From a very early age my siblings and I were taught gun safety. One of the lessons driven home most was you never pointed a gun at or in the direction of someone unless you intended to fire it. Why was this officer's gun not held in an upward position? Like Old_Liberial, why was such a weapon needed in the first place?
More citizens have been either injured or killed by botched drug raids in this so called WAR ON DRUGS than most any other citizen encounters with law enforcement.
Will the tripping deputy be drug tested to make sure he did trip and was not TRIPPING himself?
twilliams, frustrating or not, the judge is following the law. If you disagree then work to change the law, or better yet go to college and study the law.
chattyjill that's already been tried. Police officers received grant money and other incentives to buy into inner-city neighborhoods where they were required to keep the homes for at least 2 or 5 years I think. Some may have purchased the homes for pennies on the dollar, but kept their primary homes in the county. Either that or only physically lived in the homes long enough to save up enough money to purchase a home in Hixson, Harrison, Soddy Daisy, Walden, Sale Creek, Ooltlewah. They kept the address for the time required but weren't necessarily physically living in them. I heard of another deal where cops get to live at apartment sites free of charge if they agree to show a presence from time to time. Again, many don't physically live there on a permanent basis. They may use the place to stash a girlfriend every now and then or use it for other purposes.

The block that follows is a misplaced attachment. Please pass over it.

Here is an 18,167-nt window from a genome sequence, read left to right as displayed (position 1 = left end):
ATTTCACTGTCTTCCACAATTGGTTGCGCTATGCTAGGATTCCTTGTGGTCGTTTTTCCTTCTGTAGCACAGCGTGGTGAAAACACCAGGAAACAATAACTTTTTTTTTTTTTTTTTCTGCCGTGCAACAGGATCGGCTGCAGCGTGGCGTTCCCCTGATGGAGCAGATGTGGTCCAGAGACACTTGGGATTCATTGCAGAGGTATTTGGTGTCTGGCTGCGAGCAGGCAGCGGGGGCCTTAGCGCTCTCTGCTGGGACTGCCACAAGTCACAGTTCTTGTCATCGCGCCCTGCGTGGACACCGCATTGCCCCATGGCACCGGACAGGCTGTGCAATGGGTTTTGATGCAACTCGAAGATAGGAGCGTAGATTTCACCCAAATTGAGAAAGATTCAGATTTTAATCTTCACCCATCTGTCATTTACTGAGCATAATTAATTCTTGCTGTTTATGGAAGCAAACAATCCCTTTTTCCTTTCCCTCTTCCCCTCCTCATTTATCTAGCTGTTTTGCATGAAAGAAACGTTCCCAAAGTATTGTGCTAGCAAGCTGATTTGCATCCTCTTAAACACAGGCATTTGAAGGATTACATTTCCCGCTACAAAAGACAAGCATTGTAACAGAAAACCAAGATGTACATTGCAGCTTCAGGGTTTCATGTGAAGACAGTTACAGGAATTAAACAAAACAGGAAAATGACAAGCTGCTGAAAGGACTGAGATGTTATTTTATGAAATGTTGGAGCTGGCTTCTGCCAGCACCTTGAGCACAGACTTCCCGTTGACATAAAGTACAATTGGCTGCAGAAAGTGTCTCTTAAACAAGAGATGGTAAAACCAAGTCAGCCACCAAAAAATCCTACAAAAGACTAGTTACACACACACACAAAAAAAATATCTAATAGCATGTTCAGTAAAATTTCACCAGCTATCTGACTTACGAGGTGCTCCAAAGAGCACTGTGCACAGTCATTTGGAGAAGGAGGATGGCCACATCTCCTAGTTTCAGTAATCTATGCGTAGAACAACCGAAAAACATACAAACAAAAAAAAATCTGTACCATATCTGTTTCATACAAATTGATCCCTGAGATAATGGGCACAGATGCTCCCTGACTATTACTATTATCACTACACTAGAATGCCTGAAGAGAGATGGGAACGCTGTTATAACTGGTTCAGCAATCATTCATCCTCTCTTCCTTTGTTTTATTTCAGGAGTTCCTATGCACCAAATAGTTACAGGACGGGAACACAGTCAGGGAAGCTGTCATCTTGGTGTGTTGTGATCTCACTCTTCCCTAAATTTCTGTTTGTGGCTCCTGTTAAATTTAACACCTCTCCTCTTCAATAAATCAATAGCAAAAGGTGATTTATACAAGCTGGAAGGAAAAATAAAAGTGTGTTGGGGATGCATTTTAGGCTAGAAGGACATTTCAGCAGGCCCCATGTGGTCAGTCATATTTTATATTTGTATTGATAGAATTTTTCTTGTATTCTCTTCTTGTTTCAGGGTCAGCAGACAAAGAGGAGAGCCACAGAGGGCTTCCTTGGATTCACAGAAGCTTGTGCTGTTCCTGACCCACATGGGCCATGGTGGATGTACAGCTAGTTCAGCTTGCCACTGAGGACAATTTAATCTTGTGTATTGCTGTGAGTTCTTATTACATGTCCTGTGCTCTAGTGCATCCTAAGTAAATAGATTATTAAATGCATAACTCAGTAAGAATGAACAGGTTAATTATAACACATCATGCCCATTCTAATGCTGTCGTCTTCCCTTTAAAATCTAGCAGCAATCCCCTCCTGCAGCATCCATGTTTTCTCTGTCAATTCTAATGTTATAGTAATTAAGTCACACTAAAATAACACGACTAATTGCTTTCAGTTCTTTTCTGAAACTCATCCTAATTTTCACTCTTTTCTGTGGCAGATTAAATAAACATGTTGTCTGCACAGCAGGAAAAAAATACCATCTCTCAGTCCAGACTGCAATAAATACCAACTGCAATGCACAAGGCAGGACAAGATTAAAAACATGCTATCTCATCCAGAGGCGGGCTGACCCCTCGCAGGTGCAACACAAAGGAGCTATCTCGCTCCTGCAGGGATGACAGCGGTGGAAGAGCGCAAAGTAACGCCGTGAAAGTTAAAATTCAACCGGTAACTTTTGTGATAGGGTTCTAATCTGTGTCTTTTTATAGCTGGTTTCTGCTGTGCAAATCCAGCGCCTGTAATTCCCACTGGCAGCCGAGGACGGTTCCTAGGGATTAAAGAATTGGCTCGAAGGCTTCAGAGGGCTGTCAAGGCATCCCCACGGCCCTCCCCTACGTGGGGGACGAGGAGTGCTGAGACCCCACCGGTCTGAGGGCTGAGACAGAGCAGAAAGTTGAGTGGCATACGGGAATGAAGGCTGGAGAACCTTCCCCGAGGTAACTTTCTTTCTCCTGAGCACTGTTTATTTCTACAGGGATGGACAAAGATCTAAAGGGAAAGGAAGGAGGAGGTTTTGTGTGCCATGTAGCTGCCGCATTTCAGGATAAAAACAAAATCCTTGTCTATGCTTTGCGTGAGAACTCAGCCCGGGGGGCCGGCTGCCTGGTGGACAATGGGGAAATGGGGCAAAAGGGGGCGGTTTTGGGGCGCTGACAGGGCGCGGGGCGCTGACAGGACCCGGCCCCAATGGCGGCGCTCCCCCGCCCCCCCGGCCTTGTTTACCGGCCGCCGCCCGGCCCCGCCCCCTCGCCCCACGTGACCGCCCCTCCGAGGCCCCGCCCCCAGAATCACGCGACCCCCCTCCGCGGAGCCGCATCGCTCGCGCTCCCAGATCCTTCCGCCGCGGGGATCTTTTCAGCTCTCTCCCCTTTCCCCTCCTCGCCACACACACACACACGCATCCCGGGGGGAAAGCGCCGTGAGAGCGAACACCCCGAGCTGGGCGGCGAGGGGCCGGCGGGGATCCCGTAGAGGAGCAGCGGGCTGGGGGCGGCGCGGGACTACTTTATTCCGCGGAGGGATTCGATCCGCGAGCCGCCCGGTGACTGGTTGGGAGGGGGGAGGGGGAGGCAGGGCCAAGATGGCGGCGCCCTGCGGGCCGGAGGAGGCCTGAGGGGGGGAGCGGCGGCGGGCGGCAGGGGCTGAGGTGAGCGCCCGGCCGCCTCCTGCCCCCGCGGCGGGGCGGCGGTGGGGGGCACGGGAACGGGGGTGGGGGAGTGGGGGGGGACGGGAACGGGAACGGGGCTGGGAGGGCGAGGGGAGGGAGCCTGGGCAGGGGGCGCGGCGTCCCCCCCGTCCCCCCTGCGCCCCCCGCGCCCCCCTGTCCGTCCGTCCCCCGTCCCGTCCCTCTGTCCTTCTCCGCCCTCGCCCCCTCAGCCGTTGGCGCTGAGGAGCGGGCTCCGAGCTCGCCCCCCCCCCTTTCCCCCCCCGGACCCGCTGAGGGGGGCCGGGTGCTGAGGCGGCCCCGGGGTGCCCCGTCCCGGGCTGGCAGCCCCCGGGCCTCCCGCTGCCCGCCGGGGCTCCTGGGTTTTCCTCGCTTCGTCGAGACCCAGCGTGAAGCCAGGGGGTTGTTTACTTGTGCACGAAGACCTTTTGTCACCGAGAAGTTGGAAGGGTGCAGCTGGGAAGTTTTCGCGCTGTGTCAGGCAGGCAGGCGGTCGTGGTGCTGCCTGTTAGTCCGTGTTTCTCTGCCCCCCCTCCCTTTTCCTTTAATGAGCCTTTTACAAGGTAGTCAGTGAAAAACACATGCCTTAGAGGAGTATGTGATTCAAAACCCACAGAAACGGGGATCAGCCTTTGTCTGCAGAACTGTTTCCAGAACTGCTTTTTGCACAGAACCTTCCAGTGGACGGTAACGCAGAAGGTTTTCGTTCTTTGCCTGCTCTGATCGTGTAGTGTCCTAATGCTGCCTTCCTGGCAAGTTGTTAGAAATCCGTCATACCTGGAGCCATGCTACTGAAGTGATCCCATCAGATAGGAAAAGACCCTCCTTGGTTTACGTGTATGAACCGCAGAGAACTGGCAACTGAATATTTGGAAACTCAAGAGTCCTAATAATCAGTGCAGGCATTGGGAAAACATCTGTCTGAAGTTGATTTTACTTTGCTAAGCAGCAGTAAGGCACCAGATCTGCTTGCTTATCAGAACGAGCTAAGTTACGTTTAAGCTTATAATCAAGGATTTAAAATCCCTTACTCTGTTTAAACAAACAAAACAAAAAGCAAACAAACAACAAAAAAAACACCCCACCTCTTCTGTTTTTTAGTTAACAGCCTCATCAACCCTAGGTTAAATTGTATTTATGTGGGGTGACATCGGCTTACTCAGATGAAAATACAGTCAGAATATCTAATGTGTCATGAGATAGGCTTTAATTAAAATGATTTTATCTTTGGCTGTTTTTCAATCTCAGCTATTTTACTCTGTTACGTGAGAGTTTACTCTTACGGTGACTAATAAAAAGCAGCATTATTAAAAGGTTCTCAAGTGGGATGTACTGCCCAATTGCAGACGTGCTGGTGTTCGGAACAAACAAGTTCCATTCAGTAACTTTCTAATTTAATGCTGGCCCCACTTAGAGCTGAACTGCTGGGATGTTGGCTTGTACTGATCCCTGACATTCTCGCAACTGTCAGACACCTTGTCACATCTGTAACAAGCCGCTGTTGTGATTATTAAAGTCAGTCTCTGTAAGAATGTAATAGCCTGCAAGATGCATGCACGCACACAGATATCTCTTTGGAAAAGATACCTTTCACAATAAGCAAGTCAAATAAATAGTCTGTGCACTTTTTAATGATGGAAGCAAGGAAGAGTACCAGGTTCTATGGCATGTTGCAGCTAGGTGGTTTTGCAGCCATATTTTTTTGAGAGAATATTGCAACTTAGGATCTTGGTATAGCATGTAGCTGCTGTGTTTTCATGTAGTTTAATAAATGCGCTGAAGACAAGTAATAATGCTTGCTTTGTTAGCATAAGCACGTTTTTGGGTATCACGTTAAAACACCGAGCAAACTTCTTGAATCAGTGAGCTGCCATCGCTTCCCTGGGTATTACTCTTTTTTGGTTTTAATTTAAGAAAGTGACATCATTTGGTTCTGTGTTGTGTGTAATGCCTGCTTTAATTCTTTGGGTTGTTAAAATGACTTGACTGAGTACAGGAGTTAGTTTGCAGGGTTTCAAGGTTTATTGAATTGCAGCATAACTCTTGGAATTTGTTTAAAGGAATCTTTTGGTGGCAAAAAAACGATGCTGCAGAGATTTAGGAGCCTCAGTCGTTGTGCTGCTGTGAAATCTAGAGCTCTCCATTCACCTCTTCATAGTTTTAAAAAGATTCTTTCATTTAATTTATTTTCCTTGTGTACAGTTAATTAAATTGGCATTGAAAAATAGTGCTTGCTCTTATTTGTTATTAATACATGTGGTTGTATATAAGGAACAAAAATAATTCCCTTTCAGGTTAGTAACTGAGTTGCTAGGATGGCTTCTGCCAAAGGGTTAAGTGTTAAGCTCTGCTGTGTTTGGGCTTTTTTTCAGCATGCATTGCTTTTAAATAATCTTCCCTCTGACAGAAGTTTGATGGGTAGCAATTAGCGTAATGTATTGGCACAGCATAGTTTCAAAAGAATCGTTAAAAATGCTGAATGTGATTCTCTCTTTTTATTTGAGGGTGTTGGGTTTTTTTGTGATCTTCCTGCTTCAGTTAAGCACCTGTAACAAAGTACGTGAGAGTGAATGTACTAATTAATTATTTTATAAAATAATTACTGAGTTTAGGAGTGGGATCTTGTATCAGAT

They'll have to come up with something better than using citizen safety and police cars in driveways deter crime. In most all areas of the city where there's been a noticeable police presence there's also a lot of reported crimes.
Furthermore, Police cars have been known to be broken into. It's in desperation and a myth to say that a police car parked in a driveway or on a city street is a deterrant to crime.